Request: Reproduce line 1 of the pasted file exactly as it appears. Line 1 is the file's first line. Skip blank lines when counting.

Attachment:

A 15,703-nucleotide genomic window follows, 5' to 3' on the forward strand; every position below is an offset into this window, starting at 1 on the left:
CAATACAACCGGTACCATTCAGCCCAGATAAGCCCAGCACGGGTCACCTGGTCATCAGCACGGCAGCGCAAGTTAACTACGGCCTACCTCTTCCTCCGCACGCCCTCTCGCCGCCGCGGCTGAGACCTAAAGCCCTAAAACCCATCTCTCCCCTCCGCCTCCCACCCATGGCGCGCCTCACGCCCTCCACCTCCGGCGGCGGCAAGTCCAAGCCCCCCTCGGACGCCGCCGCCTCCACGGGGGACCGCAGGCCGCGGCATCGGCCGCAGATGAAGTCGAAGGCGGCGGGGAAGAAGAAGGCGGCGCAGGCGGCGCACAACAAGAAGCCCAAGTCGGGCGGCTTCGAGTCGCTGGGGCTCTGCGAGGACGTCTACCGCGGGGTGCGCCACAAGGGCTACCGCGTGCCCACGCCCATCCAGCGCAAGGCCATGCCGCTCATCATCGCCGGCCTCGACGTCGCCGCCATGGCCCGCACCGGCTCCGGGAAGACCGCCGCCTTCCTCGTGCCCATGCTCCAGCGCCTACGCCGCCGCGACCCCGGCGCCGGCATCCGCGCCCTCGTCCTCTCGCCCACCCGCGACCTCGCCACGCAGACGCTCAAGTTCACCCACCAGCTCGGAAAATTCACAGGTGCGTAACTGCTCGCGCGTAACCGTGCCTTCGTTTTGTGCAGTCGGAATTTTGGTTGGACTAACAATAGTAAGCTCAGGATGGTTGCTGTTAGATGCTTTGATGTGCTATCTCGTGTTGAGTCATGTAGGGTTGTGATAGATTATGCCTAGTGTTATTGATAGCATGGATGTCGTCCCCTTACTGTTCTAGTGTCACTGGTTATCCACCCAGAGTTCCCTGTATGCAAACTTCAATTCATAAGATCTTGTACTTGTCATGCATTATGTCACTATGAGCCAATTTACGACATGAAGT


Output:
A 15,703-nucleotide genomic window follows, 5' to 3' on the forward strand; every position below is an offset into this window, starting at 1 on the left: